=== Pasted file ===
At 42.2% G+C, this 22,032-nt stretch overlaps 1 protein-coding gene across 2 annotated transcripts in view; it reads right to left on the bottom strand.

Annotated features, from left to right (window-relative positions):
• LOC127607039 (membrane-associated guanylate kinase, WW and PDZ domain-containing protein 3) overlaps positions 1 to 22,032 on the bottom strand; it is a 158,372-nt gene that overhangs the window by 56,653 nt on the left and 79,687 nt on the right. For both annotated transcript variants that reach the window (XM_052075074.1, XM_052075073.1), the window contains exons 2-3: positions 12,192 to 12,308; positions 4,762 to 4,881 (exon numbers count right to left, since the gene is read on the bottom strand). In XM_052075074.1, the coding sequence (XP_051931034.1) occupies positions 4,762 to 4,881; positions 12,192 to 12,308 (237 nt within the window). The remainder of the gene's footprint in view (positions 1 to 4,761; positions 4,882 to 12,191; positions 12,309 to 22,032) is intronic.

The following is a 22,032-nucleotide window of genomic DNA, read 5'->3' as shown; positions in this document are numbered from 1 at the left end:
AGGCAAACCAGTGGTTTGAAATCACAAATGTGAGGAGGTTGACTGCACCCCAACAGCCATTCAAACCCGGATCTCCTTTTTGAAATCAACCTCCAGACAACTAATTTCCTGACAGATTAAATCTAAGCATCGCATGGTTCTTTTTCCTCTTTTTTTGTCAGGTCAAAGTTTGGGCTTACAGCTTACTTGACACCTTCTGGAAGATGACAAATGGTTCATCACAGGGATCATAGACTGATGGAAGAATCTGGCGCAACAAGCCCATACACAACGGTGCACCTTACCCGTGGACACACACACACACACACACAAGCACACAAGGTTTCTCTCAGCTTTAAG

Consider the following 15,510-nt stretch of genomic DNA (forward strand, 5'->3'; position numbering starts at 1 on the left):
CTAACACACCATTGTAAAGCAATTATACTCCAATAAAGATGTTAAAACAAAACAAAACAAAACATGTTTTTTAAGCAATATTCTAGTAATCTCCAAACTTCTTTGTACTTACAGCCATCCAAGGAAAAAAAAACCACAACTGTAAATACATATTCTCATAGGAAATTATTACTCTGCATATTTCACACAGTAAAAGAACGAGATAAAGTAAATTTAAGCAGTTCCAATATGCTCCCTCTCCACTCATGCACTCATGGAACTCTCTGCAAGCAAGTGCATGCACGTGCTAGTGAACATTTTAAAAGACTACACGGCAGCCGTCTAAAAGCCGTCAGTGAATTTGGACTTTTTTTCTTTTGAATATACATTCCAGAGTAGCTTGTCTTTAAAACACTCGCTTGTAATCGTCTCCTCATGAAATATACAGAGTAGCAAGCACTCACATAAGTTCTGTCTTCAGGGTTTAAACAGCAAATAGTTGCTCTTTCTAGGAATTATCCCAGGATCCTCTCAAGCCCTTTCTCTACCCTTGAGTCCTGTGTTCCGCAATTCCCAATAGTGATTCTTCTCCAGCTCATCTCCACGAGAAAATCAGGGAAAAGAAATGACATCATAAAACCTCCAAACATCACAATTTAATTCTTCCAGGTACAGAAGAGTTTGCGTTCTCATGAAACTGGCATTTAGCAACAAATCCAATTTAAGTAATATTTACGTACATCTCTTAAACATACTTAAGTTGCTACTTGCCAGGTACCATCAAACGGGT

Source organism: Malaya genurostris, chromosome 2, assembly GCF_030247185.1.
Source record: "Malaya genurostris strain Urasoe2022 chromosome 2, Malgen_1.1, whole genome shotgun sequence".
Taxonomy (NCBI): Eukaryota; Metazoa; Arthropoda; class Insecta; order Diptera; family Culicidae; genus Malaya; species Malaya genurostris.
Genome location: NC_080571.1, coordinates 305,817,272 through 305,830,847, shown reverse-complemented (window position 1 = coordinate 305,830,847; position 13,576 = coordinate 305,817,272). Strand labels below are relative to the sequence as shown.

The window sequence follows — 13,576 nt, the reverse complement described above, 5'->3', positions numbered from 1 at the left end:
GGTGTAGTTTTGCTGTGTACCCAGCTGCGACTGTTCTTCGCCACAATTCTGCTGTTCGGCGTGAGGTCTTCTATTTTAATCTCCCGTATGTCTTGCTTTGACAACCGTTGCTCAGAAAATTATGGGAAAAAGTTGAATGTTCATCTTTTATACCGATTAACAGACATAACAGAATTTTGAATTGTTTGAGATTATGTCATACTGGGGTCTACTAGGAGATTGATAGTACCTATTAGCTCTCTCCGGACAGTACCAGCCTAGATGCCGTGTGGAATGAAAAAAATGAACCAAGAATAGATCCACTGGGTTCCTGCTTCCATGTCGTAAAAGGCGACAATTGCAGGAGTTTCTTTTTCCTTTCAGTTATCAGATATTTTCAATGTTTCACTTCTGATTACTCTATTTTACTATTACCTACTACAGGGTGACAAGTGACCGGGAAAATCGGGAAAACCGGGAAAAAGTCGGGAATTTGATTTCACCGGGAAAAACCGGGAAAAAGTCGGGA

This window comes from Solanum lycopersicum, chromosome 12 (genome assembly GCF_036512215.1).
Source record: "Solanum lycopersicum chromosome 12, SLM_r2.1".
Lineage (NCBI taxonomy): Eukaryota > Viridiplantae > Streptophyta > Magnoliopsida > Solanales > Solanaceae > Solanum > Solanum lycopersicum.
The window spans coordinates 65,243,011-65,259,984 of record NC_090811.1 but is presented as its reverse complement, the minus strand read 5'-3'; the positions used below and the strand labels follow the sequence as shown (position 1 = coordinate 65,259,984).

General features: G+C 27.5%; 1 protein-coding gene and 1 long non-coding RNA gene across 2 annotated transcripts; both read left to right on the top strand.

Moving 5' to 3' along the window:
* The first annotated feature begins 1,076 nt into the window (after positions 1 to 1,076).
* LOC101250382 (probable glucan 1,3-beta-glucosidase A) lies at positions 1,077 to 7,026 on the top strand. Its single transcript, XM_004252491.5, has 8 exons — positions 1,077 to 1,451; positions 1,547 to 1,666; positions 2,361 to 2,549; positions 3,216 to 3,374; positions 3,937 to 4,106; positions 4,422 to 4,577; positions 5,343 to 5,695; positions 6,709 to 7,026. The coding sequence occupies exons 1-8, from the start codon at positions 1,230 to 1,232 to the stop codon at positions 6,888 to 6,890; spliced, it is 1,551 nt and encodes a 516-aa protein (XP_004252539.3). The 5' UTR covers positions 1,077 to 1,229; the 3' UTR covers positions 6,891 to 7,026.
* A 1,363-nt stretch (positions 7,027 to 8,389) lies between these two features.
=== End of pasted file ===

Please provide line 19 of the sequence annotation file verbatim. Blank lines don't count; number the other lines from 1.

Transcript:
Moving 5' to 3' along the window: